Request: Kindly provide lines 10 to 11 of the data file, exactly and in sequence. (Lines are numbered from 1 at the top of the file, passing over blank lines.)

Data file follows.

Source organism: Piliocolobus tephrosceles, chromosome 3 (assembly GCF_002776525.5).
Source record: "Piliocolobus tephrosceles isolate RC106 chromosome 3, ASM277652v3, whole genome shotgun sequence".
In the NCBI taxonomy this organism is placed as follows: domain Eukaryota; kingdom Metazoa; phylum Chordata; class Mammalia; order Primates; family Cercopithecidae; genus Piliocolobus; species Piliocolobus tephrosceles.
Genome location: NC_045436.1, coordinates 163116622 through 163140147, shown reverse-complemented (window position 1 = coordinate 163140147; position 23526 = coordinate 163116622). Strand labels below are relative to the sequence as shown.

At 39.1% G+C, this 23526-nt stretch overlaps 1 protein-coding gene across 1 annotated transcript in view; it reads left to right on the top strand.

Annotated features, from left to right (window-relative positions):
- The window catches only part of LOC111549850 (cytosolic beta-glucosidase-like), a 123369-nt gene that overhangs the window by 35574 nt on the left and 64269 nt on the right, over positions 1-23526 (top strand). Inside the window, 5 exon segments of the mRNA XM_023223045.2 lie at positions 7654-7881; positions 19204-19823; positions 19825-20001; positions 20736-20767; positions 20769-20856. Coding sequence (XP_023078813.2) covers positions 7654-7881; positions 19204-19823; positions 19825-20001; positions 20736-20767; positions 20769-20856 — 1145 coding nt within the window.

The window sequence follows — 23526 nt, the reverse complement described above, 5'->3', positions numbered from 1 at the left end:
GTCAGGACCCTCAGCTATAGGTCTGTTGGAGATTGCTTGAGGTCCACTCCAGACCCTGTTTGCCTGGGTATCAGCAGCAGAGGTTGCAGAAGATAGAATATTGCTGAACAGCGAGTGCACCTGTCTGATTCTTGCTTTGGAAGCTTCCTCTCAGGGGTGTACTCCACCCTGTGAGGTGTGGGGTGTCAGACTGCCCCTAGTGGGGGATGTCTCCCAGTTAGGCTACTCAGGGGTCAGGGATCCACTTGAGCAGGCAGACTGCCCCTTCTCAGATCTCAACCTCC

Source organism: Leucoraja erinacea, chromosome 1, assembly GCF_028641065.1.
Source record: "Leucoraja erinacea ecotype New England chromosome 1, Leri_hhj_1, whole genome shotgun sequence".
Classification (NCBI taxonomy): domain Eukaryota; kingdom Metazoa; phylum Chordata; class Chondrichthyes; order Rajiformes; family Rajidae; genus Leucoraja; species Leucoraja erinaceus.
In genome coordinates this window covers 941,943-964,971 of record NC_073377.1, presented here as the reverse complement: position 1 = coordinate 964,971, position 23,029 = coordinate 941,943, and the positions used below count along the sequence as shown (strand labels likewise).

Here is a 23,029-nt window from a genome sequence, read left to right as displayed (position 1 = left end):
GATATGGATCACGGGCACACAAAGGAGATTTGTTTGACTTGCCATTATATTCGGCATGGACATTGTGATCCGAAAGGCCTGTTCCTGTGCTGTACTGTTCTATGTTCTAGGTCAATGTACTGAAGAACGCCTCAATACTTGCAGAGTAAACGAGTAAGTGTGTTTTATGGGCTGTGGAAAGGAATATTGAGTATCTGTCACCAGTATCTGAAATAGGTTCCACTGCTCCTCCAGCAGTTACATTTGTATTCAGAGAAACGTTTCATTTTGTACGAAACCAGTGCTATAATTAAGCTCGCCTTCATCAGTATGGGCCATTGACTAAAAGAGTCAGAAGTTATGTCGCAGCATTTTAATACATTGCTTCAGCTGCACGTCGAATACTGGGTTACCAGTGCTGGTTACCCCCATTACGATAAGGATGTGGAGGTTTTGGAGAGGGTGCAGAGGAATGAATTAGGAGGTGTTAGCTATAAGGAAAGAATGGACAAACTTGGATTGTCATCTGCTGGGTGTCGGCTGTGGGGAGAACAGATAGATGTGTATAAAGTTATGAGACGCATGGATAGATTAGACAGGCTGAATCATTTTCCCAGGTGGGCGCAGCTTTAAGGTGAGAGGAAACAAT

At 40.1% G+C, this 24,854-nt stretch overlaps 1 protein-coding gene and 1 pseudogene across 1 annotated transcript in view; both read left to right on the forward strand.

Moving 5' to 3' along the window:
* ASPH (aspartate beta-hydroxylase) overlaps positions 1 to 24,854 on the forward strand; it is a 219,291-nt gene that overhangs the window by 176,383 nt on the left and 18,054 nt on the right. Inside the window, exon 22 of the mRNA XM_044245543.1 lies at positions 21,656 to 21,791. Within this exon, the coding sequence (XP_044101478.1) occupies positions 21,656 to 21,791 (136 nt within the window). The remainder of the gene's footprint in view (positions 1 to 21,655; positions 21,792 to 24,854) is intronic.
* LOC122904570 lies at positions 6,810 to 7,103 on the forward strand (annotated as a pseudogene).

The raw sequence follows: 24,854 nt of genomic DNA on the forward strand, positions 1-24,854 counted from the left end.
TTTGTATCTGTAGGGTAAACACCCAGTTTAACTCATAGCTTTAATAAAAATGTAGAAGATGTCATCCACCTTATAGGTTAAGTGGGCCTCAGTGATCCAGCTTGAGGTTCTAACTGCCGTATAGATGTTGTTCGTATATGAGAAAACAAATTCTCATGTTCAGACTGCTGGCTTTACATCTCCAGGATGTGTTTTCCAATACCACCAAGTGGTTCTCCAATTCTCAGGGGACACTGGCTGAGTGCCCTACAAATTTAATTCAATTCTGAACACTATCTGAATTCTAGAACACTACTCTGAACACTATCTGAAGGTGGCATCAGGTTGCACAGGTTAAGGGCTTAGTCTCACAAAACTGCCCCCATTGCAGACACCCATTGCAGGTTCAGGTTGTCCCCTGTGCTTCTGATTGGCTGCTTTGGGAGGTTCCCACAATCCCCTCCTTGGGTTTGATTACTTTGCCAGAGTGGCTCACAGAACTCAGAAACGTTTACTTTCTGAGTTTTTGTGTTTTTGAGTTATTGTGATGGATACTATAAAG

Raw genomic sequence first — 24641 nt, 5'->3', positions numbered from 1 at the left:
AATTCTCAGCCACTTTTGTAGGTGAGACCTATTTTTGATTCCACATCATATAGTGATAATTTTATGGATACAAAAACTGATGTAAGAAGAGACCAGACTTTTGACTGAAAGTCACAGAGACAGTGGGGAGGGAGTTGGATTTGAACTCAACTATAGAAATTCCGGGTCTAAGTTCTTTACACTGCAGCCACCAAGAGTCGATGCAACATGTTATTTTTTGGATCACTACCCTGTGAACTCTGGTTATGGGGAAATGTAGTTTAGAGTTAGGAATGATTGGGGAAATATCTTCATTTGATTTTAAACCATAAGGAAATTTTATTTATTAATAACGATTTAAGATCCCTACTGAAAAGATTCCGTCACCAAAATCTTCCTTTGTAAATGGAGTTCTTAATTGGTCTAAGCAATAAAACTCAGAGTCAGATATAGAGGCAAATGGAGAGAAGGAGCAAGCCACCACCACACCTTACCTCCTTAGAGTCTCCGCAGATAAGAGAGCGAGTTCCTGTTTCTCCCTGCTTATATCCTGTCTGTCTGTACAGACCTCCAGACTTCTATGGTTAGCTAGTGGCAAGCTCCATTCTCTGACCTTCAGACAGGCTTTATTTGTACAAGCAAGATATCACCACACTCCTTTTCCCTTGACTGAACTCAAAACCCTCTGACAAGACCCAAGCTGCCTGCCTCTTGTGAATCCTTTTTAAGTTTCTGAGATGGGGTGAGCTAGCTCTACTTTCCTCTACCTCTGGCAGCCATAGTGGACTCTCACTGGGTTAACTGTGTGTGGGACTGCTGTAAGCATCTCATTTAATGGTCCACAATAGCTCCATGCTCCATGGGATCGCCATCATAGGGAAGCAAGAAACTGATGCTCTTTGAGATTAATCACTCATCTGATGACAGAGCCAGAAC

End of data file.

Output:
Source organism: Leucoraja erinacea, chromosome 1, assembly GCF_028641065.1.
Source record: "Leucoraja erinacea ecotype New England chromosome 1, Leri_hhj_1, whole genome shotgun sequence".